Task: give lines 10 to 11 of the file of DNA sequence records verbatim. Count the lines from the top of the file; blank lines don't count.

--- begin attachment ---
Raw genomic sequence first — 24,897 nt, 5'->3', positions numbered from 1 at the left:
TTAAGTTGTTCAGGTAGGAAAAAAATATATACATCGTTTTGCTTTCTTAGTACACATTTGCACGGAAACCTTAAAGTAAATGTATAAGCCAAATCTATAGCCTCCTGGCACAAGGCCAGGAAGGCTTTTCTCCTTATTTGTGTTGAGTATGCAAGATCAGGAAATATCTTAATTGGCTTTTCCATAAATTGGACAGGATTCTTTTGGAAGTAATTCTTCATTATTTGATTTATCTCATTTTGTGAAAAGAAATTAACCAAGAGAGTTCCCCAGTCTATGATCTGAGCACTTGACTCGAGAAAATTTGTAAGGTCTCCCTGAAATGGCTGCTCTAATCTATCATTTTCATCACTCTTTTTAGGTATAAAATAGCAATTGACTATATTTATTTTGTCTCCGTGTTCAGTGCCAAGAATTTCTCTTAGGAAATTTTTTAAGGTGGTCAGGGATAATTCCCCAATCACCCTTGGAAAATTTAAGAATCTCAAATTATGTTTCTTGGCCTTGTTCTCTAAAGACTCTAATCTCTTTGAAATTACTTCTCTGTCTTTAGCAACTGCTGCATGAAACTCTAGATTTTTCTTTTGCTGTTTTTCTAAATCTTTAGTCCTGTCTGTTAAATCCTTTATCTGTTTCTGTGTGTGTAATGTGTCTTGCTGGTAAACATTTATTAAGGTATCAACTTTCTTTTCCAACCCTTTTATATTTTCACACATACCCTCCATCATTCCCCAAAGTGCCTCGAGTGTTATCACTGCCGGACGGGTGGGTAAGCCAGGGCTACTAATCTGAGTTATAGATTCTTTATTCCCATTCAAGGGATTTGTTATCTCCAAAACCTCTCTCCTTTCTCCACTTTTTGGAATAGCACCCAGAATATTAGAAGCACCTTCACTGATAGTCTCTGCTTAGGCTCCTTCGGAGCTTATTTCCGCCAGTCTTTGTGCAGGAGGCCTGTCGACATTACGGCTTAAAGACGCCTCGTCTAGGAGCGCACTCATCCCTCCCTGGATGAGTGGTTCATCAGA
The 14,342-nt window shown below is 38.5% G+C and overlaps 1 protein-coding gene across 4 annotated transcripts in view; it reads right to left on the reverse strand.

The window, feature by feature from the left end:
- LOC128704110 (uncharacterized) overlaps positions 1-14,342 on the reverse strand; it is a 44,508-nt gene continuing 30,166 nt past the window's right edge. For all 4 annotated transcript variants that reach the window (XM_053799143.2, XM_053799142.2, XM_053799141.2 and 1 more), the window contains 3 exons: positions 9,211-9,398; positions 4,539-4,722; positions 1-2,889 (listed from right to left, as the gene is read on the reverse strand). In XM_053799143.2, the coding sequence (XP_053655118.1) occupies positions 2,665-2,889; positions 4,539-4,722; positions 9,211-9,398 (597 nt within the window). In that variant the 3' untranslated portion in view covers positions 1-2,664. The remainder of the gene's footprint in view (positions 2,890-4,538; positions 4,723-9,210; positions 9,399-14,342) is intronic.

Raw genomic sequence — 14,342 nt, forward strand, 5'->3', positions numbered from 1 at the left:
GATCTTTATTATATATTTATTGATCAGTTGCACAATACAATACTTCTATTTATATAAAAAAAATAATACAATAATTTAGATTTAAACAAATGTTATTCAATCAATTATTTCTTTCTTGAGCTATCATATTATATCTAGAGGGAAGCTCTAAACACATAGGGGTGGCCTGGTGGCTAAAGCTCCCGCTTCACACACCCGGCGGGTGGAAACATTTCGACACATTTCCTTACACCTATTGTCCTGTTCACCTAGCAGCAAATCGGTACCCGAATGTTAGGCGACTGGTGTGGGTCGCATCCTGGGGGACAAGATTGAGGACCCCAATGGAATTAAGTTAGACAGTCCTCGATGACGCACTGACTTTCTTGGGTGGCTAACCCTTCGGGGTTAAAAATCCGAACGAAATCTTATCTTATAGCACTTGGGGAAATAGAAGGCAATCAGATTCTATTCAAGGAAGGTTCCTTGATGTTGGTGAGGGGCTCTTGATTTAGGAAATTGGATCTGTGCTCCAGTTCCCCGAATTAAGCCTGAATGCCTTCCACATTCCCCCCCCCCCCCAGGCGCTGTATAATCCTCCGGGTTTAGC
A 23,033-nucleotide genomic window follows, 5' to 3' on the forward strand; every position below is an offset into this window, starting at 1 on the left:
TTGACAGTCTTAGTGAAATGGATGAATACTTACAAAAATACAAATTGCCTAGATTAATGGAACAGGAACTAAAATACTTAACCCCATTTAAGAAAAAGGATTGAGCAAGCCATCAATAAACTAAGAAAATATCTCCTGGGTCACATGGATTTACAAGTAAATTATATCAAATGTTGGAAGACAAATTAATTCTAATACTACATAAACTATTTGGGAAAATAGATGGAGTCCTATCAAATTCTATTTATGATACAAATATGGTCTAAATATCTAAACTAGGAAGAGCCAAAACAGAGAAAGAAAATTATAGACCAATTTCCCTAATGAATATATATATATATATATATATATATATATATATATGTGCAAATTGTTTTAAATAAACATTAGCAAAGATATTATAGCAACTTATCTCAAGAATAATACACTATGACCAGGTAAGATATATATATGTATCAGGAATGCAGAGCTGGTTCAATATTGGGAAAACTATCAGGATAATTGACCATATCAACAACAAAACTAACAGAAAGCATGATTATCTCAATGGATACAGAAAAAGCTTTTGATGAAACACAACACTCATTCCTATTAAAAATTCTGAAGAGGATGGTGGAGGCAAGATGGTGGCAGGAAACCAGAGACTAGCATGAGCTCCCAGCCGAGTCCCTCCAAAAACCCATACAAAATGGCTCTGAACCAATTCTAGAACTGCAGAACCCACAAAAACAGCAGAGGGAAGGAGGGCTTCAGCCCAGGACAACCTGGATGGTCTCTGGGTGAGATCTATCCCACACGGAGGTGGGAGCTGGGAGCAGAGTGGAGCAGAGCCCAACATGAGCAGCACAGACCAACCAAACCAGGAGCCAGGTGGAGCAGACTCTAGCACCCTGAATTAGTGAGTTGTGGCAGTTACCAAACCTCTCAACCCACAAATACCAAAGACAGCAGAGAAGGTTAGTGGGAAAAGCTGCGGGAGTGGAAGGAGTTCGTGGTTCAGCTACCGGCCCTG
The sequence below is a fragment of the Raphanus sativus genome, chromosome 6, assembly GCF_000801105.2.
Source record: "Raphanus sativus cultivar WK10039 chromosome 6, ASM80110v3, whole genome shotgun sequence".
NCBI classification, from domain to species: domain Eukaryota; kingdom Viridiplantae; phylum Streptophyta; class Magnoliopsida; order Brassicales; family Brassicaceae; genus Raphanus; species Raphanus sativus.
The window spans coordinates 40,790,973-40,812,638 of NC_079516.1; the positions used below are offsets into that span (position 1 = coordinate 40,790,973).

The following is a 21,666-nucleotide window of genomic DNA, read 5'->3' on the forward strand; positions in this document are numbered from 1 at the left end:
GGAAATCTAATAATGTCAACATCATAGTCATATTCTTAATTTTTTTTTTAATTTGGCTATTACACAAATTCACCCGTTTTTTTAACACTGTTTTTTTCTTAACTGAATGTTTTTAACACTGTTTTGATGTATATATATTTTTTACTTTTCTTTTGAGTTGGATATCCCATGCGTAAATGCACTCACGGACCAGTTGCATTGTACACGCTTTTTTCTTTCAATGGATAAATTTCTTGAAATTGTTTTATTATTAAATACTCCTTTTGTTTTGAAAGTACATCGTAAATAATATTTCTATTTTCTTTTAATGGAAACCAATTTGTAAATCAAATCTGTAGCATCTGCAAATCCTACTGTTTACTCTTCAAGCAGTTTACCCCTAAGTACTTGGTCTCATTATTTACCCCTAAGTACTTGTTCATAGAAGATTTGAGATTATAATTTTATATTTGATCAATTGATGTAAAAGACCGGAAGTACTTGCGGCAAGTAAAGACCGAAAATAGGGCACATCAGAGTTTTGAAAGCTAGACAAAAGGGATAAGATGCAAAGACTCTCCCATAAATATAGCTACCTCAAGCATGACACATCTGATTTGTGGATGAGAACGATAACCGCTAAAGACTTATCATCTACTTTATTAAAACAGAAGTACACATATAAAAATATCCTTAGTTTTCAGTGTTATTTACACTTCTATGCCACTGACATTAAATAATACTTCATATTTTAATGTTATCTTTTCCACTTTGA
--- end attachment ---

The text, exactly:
The sequence below is a fragment of the Raphanus sativus genome, chromosome 6, assembly GCF_000801105.2.
Source record: "Raphanus sativus cultivar WK10039 chromosome 6, ASM80110v3, whole genome shotgun sequence".